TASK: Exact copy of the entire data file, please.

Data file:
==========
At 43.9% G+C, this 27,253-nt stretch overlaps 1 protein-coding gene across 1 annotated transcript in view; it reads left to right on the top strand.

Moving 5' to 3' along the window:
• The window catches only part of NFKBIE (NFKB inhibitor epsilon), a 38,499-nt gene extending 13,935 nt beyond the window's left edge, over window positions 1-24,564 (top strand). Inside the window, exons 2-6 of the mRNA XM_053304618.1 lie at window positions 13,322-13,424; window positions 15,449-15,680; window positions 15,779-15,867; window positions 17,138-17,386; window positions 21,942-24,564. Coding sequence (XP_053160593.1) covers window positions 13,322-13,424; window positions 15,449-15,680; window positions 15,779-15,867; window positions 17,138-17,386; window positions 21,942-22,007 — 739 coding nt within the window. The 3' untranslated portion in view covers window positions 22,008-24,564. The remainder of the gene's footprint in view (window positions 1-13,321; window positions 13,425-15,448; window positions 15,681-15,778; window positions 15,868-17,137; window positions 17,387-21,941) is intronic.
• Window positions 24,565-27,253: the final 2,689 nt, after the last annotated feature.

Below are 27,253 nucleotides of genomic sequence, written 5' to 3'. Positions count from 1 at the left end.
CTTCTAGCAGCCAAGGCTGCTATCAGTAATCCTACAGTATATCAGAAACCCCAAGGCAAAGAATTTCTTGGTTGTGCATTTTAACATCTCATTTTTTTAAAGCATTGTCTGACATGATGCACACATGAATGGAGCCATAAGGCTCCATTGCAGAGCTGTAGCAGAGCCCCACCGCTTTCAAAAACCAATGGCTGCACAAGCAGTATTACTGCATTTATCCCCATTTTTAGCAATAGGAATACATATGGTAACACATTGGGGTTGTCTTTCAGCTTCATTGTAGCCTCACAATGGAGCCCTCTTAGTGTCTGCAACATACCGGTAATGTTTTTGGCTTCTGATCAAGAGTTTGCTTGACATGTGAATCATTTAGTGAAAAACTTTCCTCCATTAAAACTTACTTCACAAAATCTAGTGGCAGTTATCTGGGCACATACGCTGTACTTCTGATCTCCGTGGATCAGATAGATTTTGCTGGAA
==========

At 43.9% G+C, this 27,253-nt stretch overlaps 1 protein-coding gene across 1 annotated transcript in view; it reads left to right on the top strand.

Moving 5' to 3' along the window:
• The window catches only part of NFKBIE (NFKB inhibitor epsilon), a 38,499-nt gene extending 13,935 nt beyond the window's left edge, over window positions 1-24,564 (top strand). Inside the window, exons 2-6 of the mRNA XM_053304618.1 lie at window positions 13,322-13,424; window positions 15,449-15,680; window positions 15,779-15,867; window positions 17,138-17,386; window positions 21,942-24,564. Coding sequence (XP_053160593.1) covers window positions 13,322-13,424; window positions 15,449-15,680; window positions 15,779-15,867; window positions 17,138-17,386; window positions 21,942-22,007 — 739 coding nt within the window. The 3' untranslated portion in view covers window positions 22,008-24,564. The remainder of the gene's footprint in view (window positions 1-13,321; window positions 13,425-15,448; window positions 15,681-15,778; window positions 15,868-17,137; window positions 17,387-21,941) is intronic.
• Window positions 24,565-27,253: the final 2,689 nt, after the last annotated feature.

Below are 27,253 nucleotides of genomic sequence, written 5' to 3'. Positions count from 1 at the left end.
CTTCTAGCAGCCAAGGCTGCTATCAGTAATCCTACAGTATATCAGAAACCCCAAGGCAAAGAATTTCTTGGTTGTGCATTTTAACATCTCATTTTTTTAAAGCATTGTCTGACATGATGCACACATGAATGGAGCCATAAGGCTCCATTGCAGAGCTGTAGCAGAGCCCCACCGCTTTCAAAAACCAATGGCTGCACAAGCAGTATTACTGCATTTATCCCCATTTTTAGCAATAGGAATACATATGGTAACACATTGGGGTTGTCTTTCAGCTTCATTGTAGCCTCACAATGGAGCCCTCTTAGTGTCTGCAACATACCGGTAATGTTTTTGGCTTCTGATCAAGAGTTTGCTTGACATGTGAATCATTTAGTGAAAAACTTTCCTCCATTAAAACTTACTTCACAAAATCTAGTGGCAGTTATCTGGGCACATACGCTGTACTTCTGATCTCCGTGGATCAGATAGATTTTGCTGGAA